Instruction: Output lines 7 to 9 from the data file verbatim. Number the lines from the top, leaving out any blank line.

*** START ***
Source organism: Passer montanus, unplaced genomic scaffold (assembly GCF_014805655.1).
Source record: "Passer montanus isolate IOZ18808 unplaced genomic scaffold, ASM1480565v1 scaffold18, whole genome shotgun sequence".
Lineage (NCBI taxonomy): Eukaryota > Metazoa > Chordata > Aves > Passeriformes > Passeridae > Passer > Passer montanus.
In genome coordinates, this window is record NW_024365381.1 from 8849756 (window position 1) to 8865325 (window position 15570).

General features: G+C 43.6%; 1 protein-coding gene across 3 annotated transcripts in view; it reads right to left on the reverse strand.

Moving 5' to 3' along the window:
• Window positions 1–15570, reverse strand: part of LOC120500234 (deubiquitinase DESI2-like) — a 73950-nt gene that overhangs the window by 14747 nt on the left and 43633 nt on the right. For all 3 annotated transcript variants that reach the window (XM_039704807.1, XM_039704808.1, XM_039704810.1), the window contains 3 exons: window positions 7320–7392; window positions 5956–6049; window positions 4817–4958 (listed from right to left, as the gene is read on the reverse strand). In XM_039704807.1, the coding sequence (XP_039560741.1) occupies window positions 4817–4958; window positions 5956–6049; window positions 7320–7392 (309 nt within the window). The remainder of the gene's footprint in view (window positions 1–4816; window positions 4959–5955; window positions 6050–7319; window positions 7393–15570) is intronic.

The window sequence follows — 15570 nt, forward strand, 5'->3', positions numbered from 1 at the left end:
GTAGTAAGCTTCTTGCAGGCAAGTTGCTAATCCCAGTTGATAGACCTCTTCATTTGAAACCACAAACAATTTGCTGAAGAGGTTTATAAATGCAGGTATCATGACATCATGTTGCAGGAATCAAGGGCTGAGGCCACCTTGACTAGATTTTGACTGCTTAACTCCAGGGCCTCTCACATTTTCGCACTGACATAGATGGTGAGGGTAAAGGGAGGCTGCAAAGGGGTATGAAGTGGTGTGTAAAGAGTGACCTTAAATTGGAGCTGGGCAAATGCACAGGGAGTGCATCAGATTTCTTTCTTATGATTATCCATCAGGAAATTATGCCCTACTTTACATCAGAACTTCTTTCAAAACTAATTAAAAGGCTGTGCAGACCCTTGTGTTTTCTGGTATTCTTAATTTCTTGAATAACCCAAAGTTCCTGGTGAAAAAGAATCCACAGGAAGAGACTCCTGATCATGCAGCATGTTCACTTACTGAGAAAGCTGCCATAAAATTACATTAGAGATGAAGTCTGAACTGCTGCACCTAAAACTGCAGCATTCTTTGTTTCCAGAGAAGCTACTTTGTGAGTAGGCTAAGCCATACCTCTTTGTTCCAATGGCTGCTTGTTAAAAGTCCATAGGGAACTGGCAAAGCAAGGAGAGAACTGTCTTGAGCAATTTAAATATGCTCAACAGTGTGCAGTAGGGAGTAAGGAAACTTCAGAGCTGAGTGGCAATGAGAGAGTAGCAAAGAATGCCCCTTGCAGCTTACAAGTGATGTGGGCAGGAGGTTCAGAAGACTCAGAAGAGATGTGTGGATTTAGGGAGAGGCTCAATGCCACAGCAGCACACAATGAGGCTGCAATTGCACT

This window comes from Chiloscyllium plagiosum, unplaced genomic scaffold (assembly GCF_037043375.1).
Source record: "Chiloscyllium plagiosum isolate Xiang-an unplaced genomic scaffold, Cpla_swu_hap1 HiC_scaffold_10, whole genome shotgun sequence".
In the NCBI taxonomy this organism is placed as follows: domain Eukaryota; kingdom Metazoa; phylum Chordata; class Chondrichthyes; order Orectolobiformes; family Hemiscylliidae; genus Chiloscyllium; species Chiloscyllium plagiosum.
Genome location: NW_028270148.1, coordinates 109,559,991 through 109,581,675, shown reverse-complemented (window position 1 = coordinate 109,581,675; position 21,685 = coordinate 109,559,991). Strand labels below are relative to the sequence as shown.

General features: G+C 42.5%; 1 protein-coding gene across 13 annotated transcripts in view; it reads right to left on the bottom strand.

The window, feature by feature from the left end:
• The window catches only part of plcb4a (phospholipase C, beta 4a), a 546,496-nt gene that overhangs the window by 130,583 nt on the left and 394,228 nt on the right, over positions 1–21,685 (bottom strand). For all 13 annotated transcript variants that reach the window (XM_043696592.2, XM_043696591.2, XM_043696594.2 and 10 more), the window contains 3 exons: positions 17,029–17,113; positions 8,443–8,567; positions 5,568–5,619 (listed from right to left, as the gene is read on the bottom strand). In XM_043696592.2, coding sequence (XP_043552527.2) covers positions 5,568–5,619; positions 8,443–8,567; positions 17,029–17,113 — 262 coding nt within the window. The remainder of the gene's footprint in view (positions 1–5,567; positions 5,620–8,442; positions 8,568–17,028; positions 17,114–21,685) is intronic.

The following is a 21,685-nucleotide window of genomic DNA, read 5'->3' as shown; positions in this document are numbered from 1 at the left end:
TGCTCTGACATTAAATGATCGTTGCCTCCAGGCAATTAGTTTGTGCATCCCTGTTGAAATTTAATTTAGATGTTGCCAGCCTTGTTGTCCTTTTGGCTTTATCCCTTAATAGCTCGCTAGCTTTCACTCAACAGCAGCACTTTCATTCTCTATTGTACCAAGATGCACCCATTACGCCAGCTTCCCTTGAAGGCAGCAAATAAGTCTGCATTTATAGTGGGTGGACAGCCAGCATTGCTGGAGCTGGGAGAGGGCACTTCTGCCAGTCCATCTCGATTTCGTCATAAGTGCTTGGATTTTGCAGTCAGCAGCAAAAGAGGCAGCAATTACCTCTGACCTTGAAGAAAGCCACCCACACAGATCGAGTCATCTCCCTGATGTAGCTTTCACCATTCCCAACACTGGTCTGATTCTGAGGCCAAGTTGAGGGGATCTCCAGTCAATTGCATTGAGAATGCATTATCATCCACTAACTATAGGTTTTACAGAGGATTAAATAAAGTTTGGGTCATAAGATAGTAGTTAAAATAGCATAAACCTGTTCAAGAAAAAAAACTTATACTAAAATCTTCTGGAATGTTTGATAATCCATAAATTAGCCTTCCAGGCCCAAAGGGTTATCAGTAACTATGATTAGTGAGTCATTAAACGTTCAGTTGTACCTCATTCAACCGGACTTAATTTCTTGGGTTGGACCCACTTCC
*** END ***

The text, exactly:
• Window positions 1–15570, reverse strand: part of LOC120500234 (deubiquitinase DESI2-like) — a 73950-nt gene that overhangs the window by 14747 nt on the left and 43633 nt on the right. For all 3 annotated transcript variants that reach the window (XM_039704807.1, XM_039704808.1, XM_039704810.1), the window contains 3 exons: window positions 7320–7392; window positions 5956–6049; window positions 4817–4958 (listed from right to left, as the gene is read on the reverse strand). In XM_039704807.1, the coding sequence (XP_039560741.1) occupies window positions 4817–4958; window positions 5956–6049; window positions 7320–7392 (309 nt within the window). The remainder of the gene's footprint in view (window positions 1–4816; window positions 4959–5955; window positions 6050–7319; window positions 7393–15570) is intronic.

The window sequence follows — 15570 nt, forward strand, 5'->3', positions numbered from 1 at the left end:
GTAGTAAGCTTCTTGCAGGCAAGTTGCTAATCCCAGTTGATAGACCTCTTCATTTGAAACCACAAACAATTTGCTGAAGAGGTTTATAAATGCAGGTATCATGACATCATGTTGCAGGAATCAAGGGCTGAGGCCACCTTGACTAGATTTTGACTGCTTAACTCCAGGGCCTCTCACATTTTCGCACTGACATAGATGGTGAGGGTAAAGGGAGGCTGCAAAGGGGTATGAAGTGGTGTGTAAAGAGTGACCTTAAATTGGAGCTGGGCAAATGCACAGGGAGTGCATCAGATTTCTTTCTTATGATTATCCATCAGGAAATTATGCCCTACTTTACATCAGAACTTCTTTCAAAACTAATTAAAAGGCTGTGCAGACCCTTGTGTTTTCTGGTATTCTTAATTTCTTGAATAACCCAAAGTTCCTGGTGAAAAAGAATCCACAGGAAGAGACTCCTGATCATGCAGCATGTTCACTTACTGAGAAAGCTGCCATAAAATTACATTAGAGATGAAGTCTGAACTGCTGCACCTAAAACTGCAGCATTCTTTGTTTCCAGAGAAGCTACTTTGTGAGTAGGCTAAGCCATACCTCTTTGTTCCAATGGCTGCTTGTTAAAAGTCCATAGGGAACTGGCAAAGCAAGGAGAGAACTGTCTTGAGCAATTTAAATATGCTCAACAGTGTGCAGTAGGGAGTAAGGAAACTTCAGAGCTGAGTGGCAATGAGAGAGTAGCAAAGAATGCCCCTTGCAGCTTACAAGTGATGTGGGCAGGAGGTTCAGAAGACTCAGAAGAGATGTGTGGATTTAGGGAGAGGCTCAATGCCACAGCAGCACACAATGAGGCTGCAATTGCACT